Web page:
The instantaneous phase is input to a loop filter (digital signal processing PLL) 20 as phase data ΔPk of, say, 4 NPLL bits. That is, with the embodiment of FIG. 1, the delay in the operation time or in the access time of the ROM table 12 is compensated in the following manner to permit high bit rate operations: First the instantaneous phase ΔPk+1 is obtained from the ROM table 12. Then one pipeline register 14 is inserted in the flow to produce a delay of one sampling period. The result is output as the phase data ΔPk.

Although the embodiment of FIG. 1 acquires the instantaneous phase ΔPk+1 from the ROM table 12, the embodiment may alternatively execute Expression (1) using a subtracter and divider arrangement in order to find the phase.

The digital loop filter 20 will now be described. The filter 20 is at least a primary phase synchronizing loop that updates the internal phase data Pk based on the instantaneous phase data ΔPk so as to follow zero-degree phases. Phase modification is available in each time slot. If a correct zero cross point of a zero-degree phase does not exist in a given time slot ((k-1)T<t<kT), no phase modification should be carried out. In that case, phase updating is performed according to Expressions (2) and (3) below using a phase modification control signal "modify-- Pk" coming from a phase modification control signal generating portion 70. This embodiment utilizes a primary loop. The expressions are as follows: if (modify-- Pk=0), then no phase modification is made; (PLL running by itself)

Pk=Pk-1+2NPLL-1                                       (2)

else if (modify-- Pk=1), then phase modification is made;

Pk=Pk-1+2NPLL-1 +α(ΔPk-(Pk+1 +2NPLL-1)) (3)

The internal phase data are supplemented by 2NPLL-1 when no phase modification is made according to Expression (2) above. This is done because, with no phase modification performed, the phase still needs to be rotated by 180 degrees due to the presence of one zero-degree phase for every two time slots on average. When phase modification is carried out according to Expression (3), the difference is obtained between the instantaneous input phase ΔPk and the PLL internal phase self-running value (Pk-1+2NPLL-1). The amount of phase modification is acquired by multiplying that difference by a modification coefficient of α. In Expressions (2) and (3), each phase data word length is NPLL bits, and add and subtract operations are the modulo arithmetic with 2NPLL taken as modulus. As indicated by Expression (4) below, the instantaneous phase ΔPk takes on only a positive value:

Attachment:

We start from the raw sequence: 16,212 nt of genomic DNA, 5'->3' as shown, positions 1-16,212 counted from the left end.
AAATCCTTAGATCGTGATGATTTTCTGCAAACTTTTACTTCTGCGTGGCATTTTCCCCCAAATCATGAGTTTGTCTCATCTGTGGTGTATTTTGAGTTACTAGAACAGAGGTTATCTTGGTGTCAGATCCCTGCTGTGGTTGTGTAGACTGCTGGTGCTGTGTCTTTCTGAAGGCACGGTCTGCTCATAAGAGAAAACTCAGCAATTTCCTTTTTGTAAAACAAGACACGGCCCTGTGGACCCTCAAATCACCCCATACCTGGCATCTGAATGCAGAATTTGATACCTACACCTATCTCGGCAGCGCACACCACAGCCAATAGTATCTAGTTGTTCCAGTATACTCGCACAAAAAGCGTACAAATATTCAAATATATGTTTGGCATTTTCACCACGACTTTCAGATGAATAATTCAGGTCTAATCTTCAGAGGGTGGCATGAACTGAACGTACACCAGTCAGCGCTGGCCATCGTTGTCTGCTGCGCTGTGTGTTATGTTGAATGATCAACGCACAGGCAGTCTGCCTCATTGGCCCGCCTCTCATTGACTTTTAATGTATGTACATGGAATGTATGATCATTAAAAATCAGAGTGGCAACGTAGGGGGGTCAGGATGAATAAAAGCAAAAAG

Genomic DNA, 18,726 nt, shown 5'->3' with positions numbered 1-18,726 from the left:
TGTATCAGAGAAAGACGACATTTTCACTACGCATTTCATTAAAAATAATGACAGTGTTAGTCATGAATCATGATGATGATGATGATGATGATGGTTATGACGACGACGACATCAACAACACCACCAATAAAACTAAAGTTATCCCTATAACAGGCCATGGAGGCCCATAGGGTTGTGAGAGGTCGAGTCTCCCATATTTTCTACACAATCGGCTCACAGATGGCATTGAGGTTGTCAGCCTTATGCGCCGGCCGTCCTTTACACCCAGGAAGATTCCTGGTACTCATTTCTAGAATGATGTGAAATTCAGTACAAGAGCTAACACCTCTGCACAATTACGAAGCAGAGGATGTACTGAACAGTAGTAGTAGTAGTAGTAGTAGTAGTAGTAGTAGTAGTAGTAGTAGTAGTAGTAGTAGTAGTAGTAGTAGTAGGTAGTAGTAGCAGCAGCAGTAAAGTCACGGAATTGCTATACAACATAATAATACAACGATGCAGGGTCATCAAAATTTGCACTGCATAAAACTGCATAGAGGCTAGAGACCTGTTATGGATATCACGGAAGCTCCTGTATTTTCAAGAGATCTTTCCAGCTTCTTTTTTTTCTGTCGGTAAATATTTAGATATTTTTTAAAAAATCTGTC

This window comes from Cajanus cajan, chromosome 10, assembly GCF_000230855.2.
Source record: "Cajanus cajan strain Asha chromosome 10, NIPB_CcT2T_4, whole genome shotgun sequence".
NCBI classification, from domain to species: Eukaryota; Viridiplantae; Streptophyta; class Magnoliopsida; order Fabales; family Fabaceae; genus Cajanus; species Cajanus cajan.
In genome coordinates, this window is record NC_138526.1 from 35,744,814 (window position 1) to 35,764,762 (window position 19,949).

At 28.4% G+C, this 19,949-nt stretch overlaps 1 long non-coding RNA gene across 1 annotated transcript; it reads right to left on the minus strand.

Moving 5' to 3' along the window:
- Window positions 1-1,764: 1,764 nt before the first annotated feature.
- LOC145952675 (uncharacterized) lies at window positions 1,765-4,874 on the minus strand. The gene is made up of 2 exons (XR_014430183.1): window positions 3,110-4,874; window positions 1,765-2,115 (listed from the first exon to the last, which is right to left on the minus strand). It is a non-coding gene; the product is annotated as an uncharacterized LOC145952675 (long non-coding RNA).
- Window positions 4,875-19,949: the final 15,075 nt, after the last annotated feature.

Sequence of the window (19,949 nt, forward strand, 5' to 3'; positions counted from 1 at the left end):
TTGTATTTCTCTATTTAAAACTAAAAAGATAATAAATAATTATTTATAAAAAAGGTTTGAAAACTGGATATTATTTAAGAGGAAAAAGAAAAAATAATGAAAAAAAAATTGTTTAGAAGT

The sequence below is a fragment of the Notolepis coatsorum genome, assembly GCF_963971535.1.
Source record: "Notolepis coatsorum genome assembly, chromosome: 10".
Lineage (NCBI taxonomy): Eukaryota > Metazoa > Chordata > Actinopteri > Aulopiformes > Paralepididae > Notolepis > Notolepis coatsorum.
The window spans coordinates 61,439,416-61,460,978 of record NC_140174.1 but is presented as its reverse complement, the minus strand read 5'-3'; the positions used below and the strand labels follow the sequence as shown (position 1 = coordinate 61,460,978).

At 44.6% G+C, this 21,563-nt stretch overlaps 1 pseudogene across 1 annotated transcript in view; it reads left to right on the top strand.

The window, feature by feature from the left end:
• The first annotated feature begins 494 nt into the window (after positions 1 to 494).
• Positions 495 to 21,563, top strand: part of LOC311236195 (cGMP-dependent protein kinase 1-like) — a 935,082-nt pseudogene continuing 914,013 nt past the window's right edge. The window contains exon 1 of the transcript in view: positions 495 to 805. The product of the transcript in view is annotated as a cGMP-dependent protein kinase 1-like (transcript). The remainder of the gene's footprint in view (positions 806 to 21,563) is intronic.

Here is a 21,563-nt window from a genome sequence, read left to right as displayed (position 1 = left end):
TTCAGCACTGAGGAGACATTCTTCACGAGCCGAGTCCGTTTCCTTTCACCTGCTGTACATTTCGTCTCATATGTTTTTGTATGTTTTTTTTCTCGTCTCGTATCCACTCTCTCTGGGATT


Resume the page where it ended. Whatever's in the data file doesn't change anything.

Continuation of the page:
0≦ΔPk≦2NPLL-1                     (4)

The PLL internal phase Pk also takes on a positive value only, as indicated by Expression (5):

0≦Pk≦2NPLL-1                            (5)

The amount of phase modification α (ΔPk-(Pk-1 +2NPLL-1)) is twos complement data that may be either positive or negative.

In the loop filter 20 of FIG. 1, the PLL internal phase Pk is retained in a phase register 26 as data of, say, 4 NPLL bits. A constant generator 28 generates a constant of 2NPLL-1. An adder 27 is a modulo (2NPLL) adder that receives the output Pk-1 of the phase register 26 and the output 2NPLL-1 of the constant generator 28 so as to execute (Pk-1 +2NPLL-1). A subtracter 21 calculates the difference between the input instantaneous phase ΔPk and the output (Pk-1 +2NPLL-1) of the adder 27. The output of the subtracter 21 is supplied to one of two input terminals 22A of a switch 22. The other input terminal 22B is fed with the output of a constant generator 23. In this embodiment, the constant generator 23 generates 0.